The US is restricting military aid which this country really needs given the problems with the East and South China seas etc, World media report the very high killing of journalists here and India and the state of Punjab are incensed by this.
The economy here is doing well, but world opinion and world investments are being effected as this report shows.
Extrajudicial killings and the related contract killings must be addressed.

Reply
darwin says:
March 2, 2014 at 9:42 am
don’t tell Pnoy to step up, he won’t admit to the glaring shortcomings. he’ll say, “buhay ka pa nman di ba?”

Reply
virginia guevara says:
March 2, 2014 at 5:41 am
After all these time wala pa ring natutuhan ang mga kinaukulan para sa kabutihan ng madla at ikauunlad ng ating bansa! You want privacy, the hell you can have it, as long as you dont abuse anyone and turn a blind eye to other abusers!

Reply
David says:
March 2, 2014 at 5:37 am
After the ongoing corruption scanndals, disaster of Yolanda, ineptitude of gov’t, here comes another no-confidence vote by The US vs the absent Abnoy. Tapos na ang maliligayang araw mo.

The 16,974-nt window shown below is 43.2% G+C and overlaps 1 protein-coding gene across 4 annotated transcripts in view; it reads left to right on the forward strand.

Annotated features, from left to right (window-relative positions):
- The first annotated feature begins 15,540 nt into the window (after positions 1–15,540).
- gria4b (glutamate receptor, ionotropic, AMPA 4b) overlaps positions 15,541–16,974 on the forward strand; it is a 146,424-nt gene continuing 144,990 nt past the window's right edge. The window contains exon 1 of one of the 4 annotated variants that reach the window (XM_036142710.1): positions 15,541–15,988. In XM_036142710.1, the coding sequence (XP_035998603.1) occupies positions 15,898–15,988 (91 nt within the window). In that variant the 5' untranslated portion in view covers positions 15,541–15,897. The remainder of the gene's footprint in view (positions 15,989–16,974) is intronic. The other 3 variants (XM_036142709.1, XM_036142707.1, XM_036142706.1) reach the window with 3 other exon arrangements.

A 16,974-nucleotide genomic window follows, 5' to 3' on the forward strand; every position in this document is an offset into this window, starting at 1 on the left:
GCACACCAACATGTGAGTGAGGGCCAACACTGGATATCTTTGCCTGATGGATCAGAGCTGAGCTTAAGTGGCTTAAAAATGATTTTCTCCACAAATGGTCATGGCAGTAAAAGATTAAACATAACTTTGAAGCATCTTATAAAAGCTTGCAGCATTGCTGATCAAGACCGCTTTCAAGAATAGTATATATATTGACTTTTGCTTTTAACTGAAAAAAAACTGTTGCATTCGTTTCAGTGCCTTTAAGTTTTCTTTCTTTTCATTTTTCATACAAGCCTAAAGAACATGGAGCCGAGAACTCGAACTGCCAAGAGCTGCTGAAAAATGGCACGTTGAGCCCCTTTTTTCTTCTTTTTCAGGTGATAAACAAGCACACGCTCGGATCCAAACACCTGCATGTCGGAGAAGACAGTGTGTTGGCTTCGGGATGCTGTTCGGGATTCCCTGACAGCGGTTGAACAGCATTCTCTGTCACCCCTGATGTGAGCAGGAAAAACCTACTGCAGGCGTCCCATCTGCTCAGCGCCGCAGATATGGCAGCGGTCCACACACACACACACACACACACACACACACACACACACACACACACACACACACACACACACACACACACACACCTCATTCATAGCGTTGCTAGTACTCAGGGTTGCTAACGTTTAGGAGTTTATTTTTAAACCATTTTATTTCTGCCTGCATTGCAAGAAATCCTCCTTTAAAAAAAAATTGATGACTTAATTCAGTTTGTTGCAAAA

Reply
Annie says:
March 2, 2014 at 1:05 am
Can PNoy end extra-judicial killings in PH? Or get Maguindanao Massacre trial concluded and perpetrators of this most horrible crime against humanity sent behind bars? Or get Jovito “The Butcher” Palaparan captured?
Dream on. Maybe he can, when the crow turns white.

FROM GMA NEWS TV

Extrajudicial killings remain biggest concern in PHL - US human rights report By MICHAELA DEL CALLARFebruary 28, 2014 10:02pm 3 24 0 97


President Benigno Aquino III

MANILA -Security forces continue to commit extrajudicial killings under President Benigno Aquino III’s administration although a few convictions of rights violations has sparked hope that change is underway, the US State Department said in an annual human rights report Friday.